And so what we had happen is people who cared about extinction risk from artificial intelligence would use AI safety as a euphemism for preventing human extinction risk. Now, I’m not sure that was a mistake, because as I said, prior to 2018, it was hard to talk about negative outcomes at all. But it’s at this time in 2020 a real problem that you have people … When they’re thinking existential safety, they’re saying safety, they’re saying AI safety. And that leads to sentences like, “Well, self driving car navigation is not really AI safety.” I’ve heard that uttered many times by different people.

Lucas Perry: And that’s really confusing.

Andrew Critch: Right. And it’s like, “Well, what is AI safety, exactly, if cars driven by AI, not crashing, doesn’t count as AI safety?” I think that as described, the concept of safety usually means minimizing acute risks. Acute meaning in space and time. Like there’s a thing that happens in a place that causes a bad thing. And you’re trying to stop that. And the Concrete Problems in AI Safety agenda really nailed that concept.

A few other resources about bridging the long-term and near-term divide:

If I were to try to convince someone to work on AI safety without convincing them that AGI will happen this century, I'd say things like:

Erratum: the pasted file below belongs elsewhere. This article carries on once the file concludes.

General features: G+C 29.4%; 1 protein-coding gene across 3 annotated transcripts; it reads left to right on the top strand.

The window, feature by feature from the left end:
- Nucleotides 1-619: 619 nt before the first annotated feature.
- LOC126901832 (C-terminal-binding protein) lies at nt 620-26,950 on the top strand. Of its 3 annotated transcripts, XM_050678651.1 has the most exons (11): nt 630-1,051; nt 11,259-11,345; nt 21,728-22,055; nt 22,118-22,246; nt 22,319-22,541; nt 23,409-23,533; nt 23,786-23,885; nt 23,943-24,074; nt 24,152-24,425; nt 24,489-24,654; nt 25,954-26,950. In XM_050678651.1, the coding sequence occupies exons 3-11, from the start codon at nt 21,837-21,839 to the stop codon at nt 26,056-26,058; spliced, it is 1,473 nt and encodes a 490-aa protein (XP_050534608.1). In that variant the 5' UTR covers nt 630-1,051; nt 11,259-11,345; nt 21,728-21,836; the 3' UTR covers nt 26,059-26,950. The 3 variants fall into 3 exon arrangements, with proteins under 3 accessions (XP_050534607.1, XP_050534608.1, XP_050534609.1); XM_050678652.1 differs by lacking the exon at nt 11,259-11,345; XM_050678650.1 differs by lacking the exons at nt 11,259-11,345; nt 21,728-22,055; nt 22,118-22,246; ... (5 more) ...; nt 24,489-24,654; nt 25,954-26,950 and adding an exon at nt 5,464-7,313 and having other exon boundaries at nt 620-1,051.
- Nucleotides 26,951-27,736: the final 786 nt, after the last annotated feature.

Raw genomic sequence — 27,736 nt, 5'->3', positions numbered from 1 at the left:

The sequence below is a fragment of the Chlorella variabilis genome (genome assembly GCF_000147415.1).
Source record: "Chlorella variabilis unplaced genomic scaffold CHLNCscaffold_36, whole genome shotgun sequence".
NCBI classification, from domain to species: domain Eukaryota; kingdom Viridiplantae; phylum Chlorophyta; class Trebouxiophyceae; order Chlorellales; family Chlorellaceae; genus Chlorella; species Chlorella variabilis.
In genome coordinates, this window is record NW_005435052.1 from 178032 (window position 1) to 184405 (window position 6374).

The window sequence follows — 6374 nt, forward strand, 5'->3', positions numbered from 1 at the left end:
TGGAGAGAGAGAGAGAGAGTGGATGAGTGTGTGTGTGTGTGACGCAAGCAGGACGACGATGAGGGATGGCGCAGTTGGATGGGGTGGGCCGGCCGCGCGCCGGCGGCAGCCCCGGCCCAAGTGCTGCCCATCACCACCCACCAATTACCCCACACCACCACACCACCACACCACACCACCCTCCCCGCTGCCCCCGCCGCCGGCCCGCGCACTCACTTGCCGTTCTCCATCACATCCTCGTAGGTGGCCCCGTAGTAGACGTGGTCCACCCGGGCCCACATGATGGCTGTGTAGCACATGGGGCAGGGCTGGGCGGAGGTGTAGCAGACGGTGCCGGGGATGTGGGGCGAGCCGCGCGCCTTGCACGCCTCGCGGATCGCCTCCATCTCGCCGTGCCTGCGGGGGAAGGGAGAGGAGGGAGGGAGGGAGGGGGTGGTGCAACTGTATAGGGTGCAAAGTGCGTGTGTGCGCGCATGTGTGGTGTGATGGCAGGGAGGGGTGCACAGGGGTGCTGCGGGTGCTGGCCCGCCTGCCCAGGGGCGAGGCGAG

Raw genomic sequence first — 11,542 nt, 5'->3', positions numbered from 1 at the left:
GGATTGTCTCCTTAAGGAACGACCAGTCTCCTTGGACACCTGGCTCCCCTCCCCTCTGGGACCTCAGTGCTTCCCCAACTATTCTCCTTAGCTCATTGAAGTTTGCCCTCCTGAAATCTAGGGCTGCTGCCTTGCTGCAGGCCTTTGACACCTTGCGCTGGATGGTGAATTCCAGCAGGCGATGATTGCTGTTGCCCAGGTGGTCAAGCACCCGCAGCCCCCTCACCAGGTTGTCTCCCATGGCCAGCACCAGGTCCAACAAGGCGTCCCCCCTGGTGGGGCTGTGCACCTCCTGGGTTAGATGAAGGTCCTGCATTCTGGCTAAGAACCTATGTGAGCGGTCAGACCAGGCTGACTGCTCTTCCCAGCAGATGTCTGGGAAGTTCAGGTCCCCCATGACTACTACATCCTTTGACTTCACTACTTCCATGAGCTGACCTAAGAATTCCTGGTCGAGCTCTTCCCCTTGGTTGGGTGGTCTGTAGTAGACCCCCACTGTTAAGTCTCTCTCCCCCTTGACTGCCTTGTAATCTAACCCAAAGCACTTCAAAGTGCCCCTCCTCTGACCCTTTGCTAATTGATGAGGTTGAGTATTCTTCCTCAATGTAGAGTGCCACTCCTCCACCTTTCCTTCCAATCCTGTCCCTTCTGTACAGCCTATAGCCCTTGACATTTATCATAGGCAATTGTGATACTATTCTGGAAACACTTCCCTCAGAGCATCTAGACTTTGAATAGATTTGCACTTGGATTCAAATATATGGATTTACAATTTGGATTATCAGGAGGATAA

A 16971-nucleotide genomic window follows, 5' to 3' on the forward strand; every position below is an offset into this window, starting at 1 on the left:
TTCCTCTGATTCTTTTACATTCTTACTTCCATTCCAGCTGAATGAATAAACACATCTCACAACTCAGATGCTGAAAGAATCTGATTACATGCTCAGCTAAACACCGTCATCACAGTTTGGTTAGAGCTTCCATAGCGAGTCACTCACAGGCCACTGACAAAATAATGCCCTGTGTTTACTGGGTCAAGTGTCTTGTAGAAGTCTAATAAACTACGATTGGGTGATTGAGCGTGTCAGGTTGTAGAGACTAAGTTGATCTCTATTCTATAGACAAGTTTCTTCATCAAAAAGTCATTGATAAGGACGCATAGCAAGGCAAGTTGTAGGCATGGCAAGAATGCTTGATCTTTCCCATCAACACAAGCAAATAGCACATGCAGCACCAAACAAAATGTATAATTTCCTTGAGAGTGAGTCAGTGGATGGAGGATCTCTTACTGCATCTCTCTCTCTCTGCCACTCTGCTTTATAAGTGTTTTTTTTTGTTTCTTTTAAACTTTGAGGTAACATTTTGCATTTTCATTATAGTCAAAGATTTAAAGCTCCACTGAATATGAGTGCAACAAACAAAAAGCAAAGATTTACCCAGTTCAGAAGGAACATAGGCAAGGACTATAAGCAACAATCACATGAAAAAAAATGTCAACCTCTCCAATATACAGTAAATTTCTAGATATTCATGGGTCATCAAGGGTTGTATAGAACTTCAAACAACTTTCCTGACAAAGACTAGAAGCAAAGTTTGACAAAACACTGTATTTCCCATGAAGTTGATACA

1. While it may not happen this century, it might.
  2. While it may not happen this century, it'll probably happen eventually.
  3. It's extremely important; it's an x-risk.
  4. We are currently woefully underprepared for it.
  5. It's going to take a lot of research and policy work to plan for it, work which won't be done by default.
  6. Currently very few people are doing this work (e.g. there's more academic papers published on dung beetles than human extinction, AI risk is even more niche, etc. etc. (I may be remembering the example wrong))
  7. There are other big problems, like climate change, nuclear war, etc. but these are both less likely to cause x-risk and also much less neglected.

That said, I think I have a good shot of convincing people that there's a significant chance of AGI this century.